Things to Consider
- The topic of your paper is wide open, up to you, as long as it follows the instructions your instructor gave you. And yes, you should choose a topic that has some interest to you personally.
- Look through your class notes and readings for: an idea, an historical period, one book/article/essay, one theme, two things or concepts to compare or a particular theory.
- Try to do as much reading as you can, taking notes as you go. Be flexible. You may not find enough or any research in the literature that supports your idea.
- Talk to others about your idea. After you’ve done some research, reading, note taking, try putting some of your information done on paper either in a very rough draft or an outline. Talk to your professor about your project, show her/him your rough draft/outline and ask him/her if you’re on the right track.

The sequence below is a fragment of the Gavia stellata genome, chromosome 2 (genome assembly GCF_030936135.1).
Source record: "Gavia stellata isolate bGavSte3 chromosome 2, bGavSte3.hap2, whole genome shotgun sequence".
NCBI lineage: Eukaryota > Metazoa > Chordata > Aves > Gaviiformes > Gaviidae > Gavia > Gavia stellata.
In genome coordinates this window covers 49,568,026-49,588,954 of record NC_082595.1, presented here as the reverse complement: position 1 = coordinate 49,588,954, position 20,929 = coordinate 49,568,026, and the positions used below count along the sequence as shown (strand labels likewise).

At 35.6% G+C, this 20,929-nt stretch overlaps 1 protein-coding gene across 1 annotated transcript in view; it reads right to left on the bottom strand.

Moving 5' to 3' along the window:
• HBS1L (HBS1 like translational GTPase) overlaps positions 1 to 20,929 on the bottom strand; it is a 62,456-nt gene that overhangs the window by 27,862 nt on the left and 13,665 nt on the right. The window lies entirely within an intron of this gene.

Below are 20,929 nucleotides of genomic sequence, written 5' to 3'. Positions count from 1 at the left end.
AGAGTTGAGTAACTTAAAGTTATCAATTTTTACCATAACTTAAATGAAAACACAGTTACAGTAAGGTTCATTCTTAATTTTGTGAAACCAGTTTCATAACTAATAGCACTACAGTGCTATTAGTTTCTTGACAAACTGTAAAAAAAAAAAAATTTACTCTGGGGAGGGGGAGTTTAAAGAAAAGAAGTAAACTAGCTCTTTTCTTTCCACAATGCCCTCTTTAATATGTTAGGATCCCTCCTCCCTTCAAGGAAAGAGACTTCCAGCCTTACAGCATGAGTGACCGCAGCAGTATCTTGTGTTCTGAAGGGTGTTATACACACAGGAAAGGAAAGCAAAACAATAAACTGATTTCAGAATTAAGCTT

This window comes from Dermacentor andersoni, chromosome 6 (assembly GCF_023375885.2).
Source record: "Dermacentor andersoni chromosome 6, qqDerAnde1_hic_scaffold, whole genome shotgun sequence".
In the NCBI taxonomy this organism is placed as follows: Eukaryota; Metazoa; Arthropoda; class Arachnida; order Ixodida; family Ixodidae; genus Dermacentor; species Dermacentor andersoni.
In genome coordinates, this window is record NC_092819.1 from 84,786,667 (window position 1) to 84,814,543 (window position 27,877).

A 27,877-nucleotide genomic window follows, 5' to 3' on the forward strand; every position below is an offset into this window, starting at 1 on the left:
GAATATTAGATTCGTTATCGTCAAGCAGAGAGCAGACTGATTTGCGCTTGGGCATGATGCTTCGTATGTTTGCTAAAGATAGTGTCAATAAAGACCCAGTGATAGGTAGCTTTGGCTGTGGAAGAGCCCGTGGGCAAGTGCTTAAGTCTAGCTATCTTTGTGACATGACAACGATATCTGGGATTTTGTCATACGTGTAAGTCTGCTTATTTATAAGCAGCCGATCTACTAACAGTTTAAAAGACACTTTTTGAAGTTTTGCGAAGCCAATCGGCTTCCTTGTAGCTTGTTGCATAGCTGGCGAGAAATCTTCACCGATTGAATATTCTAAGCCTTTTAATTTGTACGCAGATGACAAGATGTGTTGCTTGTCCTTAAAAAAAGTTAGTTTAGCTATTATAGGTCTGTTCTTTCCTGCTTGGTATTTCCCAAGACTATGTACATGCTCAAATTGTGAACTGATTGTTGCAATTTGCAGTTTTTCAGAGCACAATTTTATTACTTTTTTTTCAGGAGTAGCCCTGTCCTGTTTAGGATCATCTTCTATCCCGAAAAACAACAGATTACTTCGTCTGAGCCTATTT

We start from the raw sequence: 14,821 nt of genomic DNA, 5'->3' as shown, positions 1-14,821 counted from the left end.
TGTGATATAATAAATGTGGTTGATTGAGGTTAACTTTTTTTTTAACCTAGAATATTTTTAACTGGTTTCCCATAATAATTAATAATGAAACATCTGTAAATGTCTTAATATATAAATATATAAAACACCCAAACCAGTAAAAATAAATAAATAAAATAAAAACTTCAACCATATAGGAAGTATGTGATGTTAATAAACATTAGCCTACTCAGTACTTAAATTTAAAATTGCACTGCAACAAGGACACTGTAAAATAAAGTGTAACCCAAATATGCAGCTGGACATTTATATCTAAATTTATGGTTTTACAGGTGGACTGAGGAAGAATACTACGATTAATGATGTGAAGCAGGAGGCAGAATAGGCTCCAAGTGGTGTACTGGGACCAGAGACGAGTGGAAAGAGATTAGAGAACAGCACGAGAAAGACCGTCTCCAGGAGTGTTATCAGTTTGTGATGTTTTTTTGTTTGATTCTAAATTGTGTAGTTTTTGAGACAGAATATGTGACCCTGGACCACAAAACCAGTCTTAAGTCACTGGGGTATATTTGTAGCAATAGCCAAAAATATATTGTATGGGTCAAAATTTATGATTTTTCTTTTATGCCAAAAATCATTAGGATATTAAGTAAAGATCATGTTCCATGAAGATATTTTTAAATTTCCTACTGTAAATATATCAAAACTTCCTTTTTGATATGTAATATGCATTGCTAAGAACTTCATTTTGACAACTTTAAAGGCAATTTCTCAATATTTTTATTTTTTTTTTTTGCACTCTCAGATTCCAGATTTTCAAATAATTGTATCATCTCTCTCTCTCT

Narrow Your Topic
To narrow your topic, you really need to have a pretty good understanding of the overall topic.
Your topic shouldn’t be about World War II but some smaller aspect of the whole war: did FDR know about the attack at Pearl Harbor before it happened? Was the bombing of Hiroshima justified?
See Narrowing a Topic for an example of narrowing the topic “Internet Security” at the University of Idaho.